I went through those same angry-first-grader feelings yesterday, as I tried to make a mockup of my still-embryonic website and realized that although I know how to doctor photos and make neat pictures like nobody’s business, I lack the basic Photoshop knowledge to make a grid 960 pixels wide. This is my issue with more or less everything: I decide to teach myself the most difficult things immediately, and thus end up with really large gaps in my understanding. (See: why I am reading Teach Yourself Economics.)

But today I decorated a pillowcase I made, and it not only shows off one of my favorite Louisville institutions, but it looks like someone armed with a thread marker doodled all over it, which was exactly what I was going for and exactly what I achieved. And that is pretty much all I wanted to tell you, that sometimes things go right and it feels good.

(Also, that one of the photographs from my old blog is being used for a press release for a design exhibition in Belgium, which means that surely I am very close to stardom of some sort. The next time you wonder if your life is complete, stop and ask yourself: “Am I famous in Belgium yet?” If the answer is “no,” keep on trucking.)



Sunday, 8/15: o hai
August 16, 2010, 12:45 am
Filed under: life progress

I’ve been passing the time lately by writing lists. It’s an oddly satisfying habit, and one that the casual observer, seeing me in all my disarray, might not be conditioned to expect; but I like lists for the same reason that everyone else likes lists, which is to say that they impose a certain order on the world. And they’re fun to make, in a certain narcissistic way. Either you’re required to be self-involved, or you get to focus on how much you know (or don’t).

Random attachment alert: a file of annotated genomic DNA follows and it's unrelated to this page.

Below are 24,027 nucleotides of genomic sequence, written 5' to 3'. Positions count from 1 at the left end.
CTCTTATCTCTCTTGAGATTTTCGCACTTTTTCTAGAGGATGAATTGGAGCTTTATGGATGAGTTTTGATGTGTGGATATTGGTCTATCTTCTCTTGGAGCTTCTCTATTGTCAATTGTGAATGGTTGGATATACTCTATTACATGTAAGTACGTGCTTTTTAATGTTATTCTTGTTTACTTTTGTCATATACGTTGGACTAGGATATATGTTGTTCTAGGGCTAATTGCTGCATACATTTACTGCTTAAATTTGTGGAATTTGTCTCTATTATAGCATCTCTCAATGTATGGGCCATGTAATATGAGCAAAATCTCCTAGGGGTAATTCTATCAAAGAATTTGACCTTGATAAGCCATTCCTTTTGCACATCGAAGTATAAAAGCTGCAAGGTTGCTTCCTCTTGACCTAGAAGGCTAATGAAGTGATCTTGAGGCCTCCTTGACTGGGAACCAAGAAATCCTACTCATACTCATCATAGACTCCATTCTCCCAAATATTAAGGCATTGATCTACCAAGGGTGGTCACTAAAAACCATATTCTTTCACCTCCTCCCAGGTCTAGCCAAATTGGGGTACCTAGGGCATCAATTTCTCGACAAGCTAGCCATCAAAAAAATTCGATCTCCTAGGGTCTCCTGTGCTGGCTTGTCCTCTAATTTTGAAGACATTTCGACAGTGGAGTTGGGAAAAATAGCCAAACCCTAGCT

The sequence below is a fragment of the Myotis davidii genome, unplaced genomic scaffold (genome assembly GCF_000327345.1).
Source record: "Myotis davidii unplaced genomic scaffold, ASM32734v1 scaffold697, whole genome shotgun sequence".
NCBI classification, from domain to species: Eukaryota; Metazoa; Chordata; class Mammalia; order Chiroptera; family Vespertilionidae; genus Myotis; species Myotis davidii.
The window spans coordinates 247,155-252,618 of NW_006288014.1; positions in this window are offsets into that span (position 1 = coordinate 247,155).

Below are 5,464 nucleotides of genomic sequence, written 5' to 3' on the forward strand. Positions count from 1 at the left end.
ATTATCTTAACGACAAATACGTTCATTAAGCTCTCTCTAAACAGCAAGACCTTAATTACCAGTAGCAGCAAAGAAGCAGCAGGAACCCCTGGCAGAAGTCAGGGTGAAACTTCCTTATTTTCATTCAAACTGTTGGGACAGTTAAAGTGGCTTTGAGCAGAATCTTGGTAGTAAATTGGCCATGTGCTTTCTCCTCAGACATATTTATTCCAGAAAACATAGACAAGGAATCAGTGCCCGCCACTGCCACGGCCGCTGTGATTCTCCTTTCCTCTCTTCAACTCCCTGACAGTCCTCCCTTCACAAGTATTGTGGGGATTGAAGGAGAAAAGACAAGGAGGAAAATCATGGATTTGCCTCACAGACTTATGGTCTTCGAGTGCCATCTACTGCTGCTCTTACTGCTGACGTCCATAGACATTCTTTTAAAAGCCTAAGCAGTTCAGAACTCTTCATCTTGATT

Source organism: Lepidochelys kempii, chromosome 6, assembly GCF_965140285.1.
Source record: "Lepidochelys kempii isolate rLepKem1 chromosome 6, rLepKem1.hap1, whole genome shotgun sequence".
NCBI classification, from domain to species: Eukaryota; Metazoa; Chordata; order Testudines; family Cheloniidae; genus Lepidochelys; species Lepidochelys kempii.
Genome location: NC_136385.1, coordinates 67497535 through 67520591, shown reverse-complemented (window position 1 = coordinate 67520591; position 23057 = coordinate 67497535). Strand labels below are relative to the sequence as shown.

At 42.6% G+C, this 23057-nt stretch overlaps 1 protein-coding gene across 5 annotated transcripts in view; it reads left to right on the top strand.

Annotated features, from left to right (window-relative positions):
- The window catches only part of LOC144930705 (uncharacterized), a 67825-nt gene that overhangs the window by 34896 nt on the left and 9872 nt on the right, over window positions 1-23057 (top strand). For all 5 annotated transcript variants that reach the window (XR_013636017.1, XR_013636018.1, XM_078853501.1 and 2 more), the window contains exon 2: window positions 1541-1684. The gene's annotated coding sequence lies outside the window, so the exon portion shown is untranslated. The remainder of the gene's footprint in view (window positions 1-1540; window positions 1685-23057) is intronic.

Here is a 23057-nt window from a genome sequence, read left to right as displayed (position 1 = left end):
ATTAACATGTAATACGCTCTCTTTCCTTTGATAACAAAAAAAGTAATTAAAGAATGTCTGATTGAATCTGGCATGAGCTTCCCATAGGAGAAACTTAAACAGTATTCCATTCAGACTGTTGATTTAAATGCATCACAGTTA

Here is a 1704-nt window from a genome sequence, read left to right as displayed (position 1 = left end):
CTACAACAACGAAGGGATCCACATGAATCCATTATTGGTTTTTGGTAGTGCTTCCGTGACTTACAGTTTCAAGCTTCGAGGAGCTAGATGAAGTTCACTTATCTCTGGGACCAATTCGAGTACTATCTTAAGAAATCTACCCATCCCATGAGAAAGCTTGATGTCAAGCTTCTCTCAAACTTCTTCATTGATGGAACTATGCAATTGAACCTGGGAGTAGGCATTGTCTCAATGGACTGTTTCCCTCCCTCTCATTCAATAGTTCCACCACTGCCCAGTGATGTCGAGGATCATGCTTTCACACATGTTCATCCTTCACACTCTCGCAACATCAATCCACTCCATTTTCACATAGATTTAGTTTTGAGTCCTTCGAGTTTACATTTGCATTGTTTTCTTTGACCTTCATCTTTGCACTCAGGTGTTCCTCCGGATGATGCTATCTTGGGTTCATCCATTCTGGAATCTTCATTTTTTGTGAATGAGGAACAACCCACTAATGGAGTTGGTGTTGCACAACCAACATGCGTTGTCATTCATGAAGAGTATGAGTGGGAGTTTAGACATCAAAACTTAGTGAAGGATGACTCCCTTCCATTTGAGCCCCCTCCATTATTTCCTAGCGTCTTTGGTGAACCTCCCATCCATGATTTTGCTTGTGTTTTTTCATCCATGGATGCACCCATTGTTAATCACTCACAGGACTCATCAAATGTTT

For those five of you who have noticed that I’ve been posting increasingly on my Tumblr and less onto here, and for the three of those five who might be disappointed about that state of affairs, rest assured: there is a plan, one that has to do (somewhat) with my (largely nonexistent, but still planned, really) website. But I suppose there’s a bit more to it than that: spending all of this time alone, or more or less alone, drives one away from introspection. I spend enough time without anything to distract me from my own thoughts. I don’t know that I need to go further. Or that it would be productive. It probably would be productive, in that I would be *forced* to write and therefore forced to improve my writing skillz, but I’ve spent enough years in my own head to develop a certain skittishness about going too deep. These are all issues that I should probably work out. Nonetheless, I’ve done okay so far. (Emphasis on okay.)